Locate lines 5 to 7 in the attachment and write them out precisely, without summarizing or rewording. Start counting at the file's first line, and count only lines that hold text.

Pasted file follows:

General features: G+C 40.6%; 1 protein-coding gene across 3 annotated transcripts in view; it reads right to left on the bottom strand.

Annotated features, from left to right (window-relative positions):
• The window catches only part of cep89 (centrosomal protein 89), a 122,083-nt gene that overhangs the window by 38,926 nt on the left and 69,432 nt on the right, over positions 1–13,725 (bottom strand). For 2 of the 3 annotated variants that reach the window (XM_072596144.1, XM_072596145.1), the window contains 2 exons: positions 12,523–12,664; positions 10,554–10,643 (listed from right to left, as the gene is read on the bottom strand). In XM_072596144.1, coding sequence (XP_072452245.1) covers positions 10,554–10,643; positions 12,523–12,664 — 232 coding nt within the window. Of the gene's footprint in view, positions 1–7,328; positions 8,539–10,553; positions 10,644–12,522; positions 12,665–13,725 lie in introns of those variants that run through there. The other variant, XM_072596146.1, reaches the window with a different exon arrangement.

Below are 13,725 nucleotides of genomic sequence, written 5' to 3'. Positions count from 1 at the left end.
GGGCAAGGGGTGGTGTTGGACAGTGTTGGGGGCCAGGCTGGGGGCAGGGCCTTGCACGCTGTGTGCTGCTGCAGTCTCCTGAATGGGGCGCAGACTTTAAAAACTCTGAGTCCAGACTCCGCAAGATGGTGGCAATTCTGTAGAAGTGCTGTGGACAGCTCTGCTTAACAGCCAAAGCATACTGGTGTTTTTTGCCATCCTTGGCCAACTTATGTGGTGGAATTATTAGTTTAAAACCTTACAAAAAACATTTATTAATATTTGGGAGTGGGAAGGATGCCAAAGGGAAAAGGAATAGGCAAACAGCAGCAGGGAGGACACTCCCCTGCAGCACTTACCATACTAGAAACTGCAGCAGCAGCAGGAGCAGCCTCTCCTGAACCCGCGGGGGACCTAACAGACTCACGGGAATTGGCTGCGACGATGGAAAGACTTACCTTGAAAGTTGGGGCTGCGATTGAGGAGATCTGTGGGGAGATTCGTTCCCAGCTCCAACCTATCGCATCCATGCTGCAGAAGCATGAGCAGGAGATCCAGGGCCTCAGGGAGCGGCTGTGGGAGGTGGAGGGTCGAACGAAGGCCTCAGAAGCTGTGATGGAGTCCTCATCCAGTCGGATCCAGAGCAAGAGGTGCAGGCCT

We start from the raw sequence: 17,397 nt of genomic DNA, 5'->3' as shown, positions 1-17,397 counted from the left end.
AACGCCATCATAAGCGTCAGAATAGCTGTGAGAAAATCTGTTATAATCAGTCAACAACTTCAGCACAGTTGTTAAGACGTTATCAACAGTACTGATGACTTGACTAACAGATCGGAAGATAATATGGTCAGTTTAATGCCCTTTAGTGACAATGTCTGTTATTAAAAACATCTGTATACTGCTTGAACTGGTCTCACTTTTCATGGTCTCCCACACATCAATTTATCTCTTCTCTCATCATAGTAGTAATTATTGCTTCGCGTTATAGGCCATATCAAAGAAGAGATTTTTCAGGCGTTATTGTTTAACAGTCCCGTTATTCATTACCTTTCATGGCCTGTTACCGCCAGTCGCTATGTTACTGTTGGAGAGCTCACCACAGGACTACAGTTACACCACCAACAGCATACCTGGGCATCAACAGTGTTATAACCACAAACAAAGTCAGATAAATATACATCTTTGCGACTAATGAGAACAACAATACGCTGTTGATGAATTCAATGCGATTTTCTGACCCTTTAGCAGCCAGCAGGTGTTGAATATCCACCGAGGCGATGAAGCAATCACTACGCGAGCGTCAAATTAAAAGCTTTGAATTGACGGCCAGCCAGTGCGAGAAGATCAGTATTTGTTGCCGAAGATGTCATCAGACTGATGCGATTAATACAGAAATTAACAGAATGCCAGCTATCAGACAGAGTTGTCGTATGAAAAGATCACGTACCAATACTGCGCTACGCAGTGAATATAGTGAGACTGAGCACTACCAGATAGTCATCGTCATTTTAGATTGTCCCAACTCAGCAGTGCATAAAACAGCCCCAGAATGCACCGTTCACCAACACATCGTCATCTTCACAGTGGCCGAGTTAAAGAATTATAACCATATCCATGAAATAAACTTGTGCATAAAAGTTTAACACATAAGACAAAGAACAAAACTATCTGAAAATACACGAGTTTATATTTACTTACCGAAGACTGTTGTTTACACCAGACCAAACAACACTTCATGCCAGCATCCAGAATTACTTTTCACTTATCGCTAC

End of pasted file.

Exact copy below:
GGGCAAGGGGTGGTGTTGGACAGTGTTGGGGGCCAGGCTGGGGGCAGGGCCTTGCACGCTGTGTGCTGCTGCAGTCTCCTGAATGGGGCGCAGACTTTAAAAACTCTGAGTCCAGACTCCGCAAGATGGTGGCAATTCTGTAGAAGTGCTGTGGACAGCTCTGCTTAACAGCCAAAGCATACTGGTGTTTTTTGCCATCCTTGGCCAACTTATGTGGTGGAATTATTAGTTTAAAACCTTACAAAAAACATTTATTAATATTTGGGAGTGGGAAGGATGCCAAAGGGAAAAGGAATAGGCAAACAGCAGCAGGGAGGACACTCCCCTGCAGCACTTACCATACTAGAAACTGCAGCAGCAGCAGGAGCAGCCTCTCCTGAACCCGCGGGGGACCTAACAGACTCACGGGAATTGGCTGCGACGATGGAAAGACTTACCTTGAAAGTTGGGGCTGCGATTGAGGAGATCTGTGGGGAGATTCGTTCCCAGCTCCAACCTATCGCATCCATGCTGCAGAAGCATGAGCAGGAGATCCAGGGCCTCAGGGAGCGGCTGTGGGAGGTGGAGGGTCGAACGAAGGCCTCAGAAGCTGTGATGGAGTCCTCATCCAGTCGGATCCAGAGCAAGAGGTGCAGGCCT

We start from the raw sequence: 17,397 nt of genomic DNA, 5'->3' as shown, positions 1-17,397 counted from the left end.
AACGCCATCATAAGCGTCAGAATAGCTGTGAGAAAATCTGTTATAATCAGTCAACAACTTCAGCACAGTTGTTAAGACGTTATCAACAGTACTGATGACTTGACTAACAGATCGGAAGATAATATGGTCAGTTTAATGCCCTTTAGTGACAATGTCTGTTATTAAAAACATCTGTATACTGCTTGAACTGGTCTCACTTTTCATGGTCTCCCACACATCAATTTATCTCTTCTCTCATCATAGTAGTAATTATTGCTTCGCGTTATAGGCCATATCAAAGAAGAGATTTTTCAGGCGTTATTGTTTAACAGTCCCGTTATTCATTACCTTTCATGGCCTGTTACCGCCAGTCGCTATGTTACTGTTGGAGAGCTCACCACAGGACTACAGTTACACCACCAACAGCATACCTGGGCATCAACAGTGTTATAACCACAAACAAAGTCAGATAAATATACATCTTTGCGACTAATGAGAACAACAATACGCTGTTGATGAATTCAATGCGATTTTCTGACCCTTTAGCAGCCAGCAGGTGTTGAATATCCACCGAGGCGATGAAGCAATCACTACGCGAGCGTCAAATTAAAAGCTTTGAATTGACGGCCAGCCAGTGCGAGAAGATCAGTATTTGTTGCCGAAGATGTCATCAGACTGATGCGATTAATACAGAAATTAACAGAATGCCAGCTATCAGACAGAGTTGTCGTATGAAAAGATCACGTACCAATACTGCGCTACGCAGTGAATATAGTGAGACTGAGCACTACCAGATAGTCATCGTCATTTTAGATTGTCCCAACTCAGCAGTGCATAAAACAGCCCCAGAATGCACCGTTCACCAACACATCGTCATCTTCACAGTGGCCGAGTTAAAGAATTATAACCATATCCATGAAATAAACTTGTGCATAAAAGTTTAACACATAAGACAAAGAACAAAACTATCTGAAAATACACGAGTTTATATTTACTTACCGAAGACTGTTGTTTACACCAGACCAAACAACACTTCATGCCAGCATCCAGAATTACTTTTCACTTATCGCTAC